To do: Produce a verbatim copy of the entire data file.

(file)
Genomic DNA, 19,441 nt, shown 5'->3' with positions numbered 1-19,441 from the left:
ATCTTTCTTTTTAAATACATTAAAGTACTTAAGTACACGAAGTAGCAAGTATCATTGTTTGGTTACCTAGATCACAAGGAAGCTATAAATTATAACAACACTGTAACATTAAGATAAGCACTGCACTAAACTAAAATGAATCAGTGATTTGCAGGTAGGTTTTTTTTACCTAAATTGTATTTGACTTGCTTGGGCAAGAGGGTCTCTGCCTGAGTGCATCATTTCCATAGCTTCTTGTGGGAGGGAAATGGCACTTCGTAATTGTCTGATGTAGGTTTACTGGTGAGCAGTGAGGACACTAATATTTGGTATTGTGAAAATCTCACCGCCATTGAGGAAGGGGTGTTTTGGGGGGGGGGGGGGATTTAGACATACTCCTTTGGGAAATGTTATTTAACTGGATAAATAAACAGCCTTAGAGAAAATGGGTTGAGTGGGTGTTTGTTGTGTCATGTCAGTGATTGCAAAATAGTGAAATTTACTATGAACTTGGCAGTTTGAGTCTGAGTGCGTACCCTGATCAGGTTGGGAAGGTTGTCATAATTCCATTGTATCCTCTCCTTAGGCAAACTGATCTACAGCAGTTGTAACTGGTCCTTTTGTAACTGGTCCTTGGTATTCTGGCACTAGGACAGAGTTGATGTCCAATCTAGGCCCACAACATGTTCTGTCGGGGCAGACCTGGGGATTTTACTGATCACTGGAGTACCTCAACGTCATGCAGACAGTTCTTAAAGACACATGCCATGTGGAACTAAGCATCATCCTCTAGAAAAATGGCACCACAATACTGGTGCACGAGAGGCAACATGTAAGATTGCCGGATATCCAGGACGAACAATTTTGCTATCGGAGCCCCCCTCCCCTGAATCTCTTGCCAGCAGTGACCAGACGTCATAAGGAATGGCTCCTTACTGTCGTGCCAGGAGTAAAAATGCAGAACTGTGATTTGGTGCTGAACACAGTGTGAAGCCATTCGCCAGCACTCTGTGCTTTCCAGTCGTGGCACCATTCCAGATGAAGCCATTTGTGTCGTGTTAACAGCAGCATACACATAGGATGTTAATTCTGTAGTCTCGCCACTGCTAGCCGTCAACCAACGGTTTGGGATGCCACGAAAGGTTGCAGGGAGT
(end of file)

Genomic DNA, 19,441 nt, shown 5'->3' with positions numbered 1-19,441 from the left:
ATCTTTCTTTTTAAATACATTAAAGTACTTAAGTACACGAAGTAGCAAGTATCATTGTTTGGTTACCTAGATCACAAGGAAGCTATAAATTATAACAACACTGTAACATTAAGATAAGCACTGCACTAAACTAAAATGAATCAGTGATTTGCAGGTAGGTTTTTTTTACCTAAATTGTATTTGACTTGCTTGGGCAAGAGGGTCTCTGCCTGAGTGCATCATTTCCATAGCTTCTTGTGGGAGGGAAATGGCACTTCGTAATTGTCTGATGTAGGTTTACTGGTGAGCAGTGAGGACACTAATATTTGGTATTGTGAAAATCTCACCGCCATTGAGGAAGGGGTGTTTTGGGGGGGGGGGGGGATTTAGACATACTCCTTTGGGAAATGTTATTTAACTGGATAAATAAACAGCCTTAGAGAAAATGGGTTGAGTGGGTGTTTGTTGTGTCATGTCAGTGATTGCAAAATAGTGAAATTTACTATGAACTTGGCAGTTTGAGTCTGAGTGCGTACCCTGATCAGGTTGGGAAGGTTGTCATAATTCCATTGTATCCTCTCCTTAGGCAAACTGATCTACAGCAGTTGTAACTGGTCCTTTTGTAACTGGTCCTTGGTATTCTGGCACTAGGACAGAGTTGATGTCCAATCTAGGCCCACAACATGTTCTGTCGGGGCAGACCTGGGGATTTTACTGATCACTGGAGTACCTCAACGTCATGCAGACAGTTCTTAAAGACACATGCCATGTGGAACTAAGCATCATCCTCTAGAAAAATGGCACCACAATACTGGTGCACGAGAGGCAACATGTAAGATTGCCGGATATCCAGGACGAACAATTTTGCTATCGGAGCCCCCCTCCCCTGAATCTCTTGCCAGCAGTGACCAGACGTCATAAGGAATGGCTCCTTACTGTCGTGCCAGGAGTAAAAATGCAGAACTGTGATTTGGTGCTGAACACAGTGTGAAGCCATTCGCCAGCACTCTGTGCTTTCCAGTCGTGGCACCATTCCAGATGAAGCCATTTGTGTCGTGTTAACAGCAGCATACACATAGGATGTTAATTCTGTAGTCTCGCCACTGCTAGCCGTCAACCAACGGTTTGGGATGCCACGAAAGGTTGCAGGGAGT